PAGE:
Curt Stamp is Vice President of the Arkansas market for Cox Communications. Cox is the largest private telecom company in America, serving six million homes and businesses across 18 states.
The COVID-19 pandemic has illuminated many important needs – some new, some ongoing – for Arkansans to remain safe, productive and engaged while learning and working from home. Our efforts to physically distance and slow the virus’ spread created both challenges and opportunities for families, students, consumers and businesses, including broadband providers such as Cox, the state’s largest cable broadband provider.
One of Arkansans’ critical needs is internet: access to fast and reliable broadband has become not just a luxury but rather an essential service. Especially now, a home broadband connection is more than just entertainment. It allows Arkansans to learn, receive healthcare, connect with loved ones, conduct domestic and international business, and much more. Now, collectively, we must address the three critical barriers to connectivity: availability, adoption and devices.
Availability is a major concern due to the rural nature of the state. According to a recent study from Boston Consulting Group and Common Sense, 46% of Arkansas students are without an adequate high-speed internet connection, which is defined by the Federal Communications Commission (FCC) as a minimum speed of 25 Mbps download/3Mbps upload. Building robust, state-of-the art networks to provide internet availability is capital intensive. The private sector, including Cox, has invested billions of dollars throughout the nation to bring broadband to Americans. Unfortunately, many of the areas which lack service today would be uneconomical to serve without some level of government support.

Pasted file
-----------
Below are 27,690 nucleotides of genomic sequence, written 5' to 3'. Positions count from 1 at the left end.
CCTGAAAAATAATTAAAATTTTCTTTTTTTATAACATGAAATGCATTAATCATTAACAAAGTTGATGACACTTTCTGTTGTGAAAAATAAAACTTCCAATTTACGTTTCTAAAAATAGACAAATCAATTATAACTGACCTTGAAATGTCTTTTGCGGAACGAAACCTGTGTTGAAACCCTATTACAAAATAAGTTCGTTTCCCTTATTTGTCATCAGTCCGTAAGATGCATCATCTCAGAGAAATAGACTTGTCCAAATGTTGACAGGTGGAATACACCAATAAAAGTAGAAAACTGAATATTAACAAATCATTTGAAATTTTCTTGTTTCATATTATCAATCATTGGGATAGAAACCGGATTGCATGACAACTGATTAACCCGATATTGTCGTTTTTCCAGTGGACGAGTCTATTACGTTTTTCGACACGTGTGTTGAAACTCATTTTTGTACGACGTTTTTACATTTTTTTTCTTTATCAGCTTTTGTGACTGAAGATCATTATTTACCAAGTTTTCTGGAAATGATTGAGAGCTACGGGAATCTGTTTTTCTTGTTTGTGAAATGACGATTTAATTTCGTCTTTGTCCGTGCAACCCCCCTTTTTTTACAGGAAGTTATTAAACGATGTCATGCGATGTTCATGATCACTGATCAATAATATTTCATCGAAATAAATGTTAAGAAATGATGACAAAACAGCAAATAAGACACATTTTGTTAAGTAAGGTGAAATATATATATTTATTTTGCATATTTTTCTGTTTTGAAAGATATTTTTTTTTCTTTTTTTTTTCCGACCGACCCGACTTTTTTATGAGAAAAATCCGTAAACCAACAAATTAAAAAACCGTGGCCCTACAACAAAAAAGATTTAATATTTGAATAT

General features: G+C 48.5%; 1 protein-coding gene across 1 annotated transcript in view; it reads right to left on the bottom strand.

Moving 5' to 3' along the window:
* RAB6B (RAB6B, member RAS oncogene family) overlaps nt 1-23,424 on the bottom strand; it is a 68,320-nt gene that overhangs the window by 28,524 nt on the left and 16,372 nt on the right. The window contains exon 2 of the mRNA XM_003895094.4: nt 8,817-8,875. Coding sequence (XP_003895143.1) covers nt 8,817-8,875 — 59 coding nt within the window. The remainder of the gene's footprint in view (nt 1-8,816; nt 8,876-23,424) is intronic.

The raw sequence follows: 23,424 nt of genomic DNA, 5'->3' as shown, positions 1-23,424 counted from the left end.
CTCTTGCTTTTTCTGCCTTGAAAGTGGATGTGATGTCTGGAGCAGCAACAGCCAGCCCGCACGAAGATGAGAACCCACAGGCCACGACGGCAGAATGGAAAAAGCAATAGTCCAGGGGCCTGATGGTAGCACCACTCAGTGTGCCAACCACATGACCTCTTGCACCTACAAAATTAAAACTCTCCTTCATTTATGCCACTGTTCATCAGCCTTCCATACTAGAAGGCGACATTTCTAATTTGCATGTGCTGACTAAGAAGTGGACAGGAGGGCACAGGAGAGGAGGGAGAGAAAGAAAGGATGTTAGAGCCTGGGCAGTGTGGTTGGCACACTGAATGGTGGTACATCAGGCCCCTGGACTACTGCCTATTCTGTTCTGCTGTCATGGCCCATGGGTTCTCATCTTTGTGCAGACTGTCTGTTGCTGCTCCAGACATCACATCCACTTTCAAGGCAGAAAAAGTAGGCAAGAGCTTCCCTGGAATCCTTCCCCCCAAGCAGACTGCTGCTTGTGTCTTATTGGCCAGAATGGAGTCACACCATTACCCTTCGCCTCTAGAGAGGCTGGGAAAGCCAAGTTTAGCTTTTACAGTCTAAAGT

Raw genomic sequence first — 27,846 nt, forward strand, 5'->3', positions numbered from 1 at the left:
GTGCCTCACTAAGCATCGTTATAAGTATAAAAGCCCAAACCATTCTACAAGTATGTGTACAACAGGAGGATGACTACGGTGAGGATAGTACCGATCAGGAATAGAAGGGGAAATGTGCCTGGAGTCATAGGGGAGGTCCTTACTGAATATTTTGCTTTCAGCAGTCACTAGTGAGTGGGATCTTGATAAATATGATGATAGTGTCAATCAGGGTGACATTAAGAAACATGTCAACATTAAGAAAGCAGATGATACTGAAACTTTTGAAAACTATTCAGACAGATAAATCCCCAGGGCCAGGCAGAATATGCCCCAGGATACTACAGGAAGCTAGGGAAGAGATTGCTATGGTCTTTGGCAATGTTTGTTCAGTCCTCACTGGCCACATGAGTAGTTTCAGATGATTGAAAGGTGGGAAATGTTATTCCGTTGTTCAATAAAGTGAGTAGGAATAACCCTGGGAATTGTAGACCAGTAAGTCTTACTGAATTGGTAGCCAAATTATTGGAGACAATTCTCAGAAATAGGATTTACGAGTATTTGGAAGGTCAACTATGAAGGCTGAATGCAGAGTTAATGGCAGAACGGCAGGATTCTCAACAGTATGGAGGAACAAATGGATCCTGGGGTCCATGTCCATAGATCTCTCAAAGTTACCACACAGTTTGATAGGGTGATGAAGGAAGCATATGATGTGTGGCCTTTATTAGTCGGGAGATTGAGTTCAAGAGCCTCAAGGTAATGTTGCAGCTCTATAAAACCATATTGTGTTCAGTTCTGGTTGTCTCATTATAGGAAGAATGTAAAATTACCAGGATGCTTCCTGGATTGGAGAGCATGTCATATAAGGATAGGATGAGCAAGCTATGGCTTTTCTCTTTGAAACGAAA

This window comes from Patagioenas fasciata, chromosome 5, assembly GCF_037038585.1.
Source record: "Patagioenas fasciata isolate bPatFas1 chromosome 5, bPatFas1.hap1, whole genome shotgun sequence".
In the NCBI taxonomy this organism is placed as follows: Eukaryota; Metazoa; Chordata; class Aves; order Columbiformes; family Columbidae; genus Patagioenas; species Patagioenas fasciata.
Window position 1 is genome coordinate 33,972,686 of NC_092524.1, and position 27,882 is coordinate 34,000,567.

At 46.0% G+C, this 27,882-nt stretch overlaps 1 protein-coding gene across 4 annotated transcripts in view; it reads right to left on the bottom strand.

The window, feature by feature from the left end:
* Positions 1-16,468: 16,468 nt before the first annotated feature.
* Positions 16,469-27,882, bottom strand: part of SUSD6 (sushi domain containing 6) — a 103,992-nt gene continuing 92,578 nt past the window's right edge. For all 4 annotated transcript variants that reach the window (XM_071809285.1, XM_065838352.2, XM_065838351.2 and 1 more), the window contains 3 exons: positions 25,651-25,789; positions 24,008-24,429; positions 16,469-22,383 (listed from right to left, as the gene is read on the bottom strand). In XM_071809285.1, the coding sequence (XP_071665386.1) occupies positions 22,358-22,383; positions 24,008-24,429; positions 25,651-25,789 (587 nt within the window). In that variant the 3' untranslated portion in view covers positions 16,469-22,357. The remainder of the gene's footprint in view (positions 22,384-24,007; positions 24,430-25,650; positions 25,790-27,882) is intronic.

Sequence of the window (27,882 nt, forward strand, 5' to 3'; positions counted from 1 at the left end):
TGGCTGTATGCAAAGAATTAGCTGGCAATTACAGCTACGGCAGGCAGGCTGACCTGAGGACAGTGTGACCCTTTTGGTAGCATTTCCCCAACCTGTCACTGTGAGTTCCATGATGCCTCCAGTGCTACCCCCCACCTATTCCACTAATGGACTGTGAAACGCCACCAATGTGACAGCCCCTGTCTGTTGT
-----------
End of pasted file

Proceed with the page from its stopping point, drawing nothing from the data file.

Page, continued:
Broadband adoption is another piece of the puzzle, particularly for low-income households. According to the Brookings Institute, while 73% of Arkansas families with access to broadband subscribe to it, that number falls to 49.8% in households making less than $20,000 per year. Any serious effort to increase the number of Arkansans connected to broadband must include programs that facilitate and support adoption, especially for low-income households. Without these programs, the digital divide will widen. Cox has long focused on this issue; for nearly a decade we have offered a low-price internet solution, Connect2Compete, that helps support broader adoption. Priced at $9.95/month with a free modem and no installation fees, Connect2Compete is available to qualifying families who receive government assistance. More than 90% of families with Connect2Compete indicate it helps set their children up for success and simplifies communication with educators.
The lack of devices – laptop, tablet or other – also contributes to community members not being connected to broadband. Through partnerships with schools, community organizations and businesses, we can easily overcome the lack of devices. At Cox, we’ve formed a national partnership with PCs for People, which provides discounted, refurbished laptops and accessories to families that qualify for the Connect2Compete program.
Getting all Arkansans connected should be a shared goal for individuals and entities across the state. We, along with other broadband service providers, have long advocated for programs and policies that increase access to broadband. The state of Arkansas has established the Arkansas Rural Connect program using a combination of $4.7 million of state funds and $19.3 million of the CARES Act funds to provide grants to providers to extend broadband networks to Arkansans who do not have access today. We are encouraged by these efforts and urge leaders at the local, state and federal level to continue advocating for funding and solutions that provide all Arkansans the connectivity they need to be safe, successful and prosperous.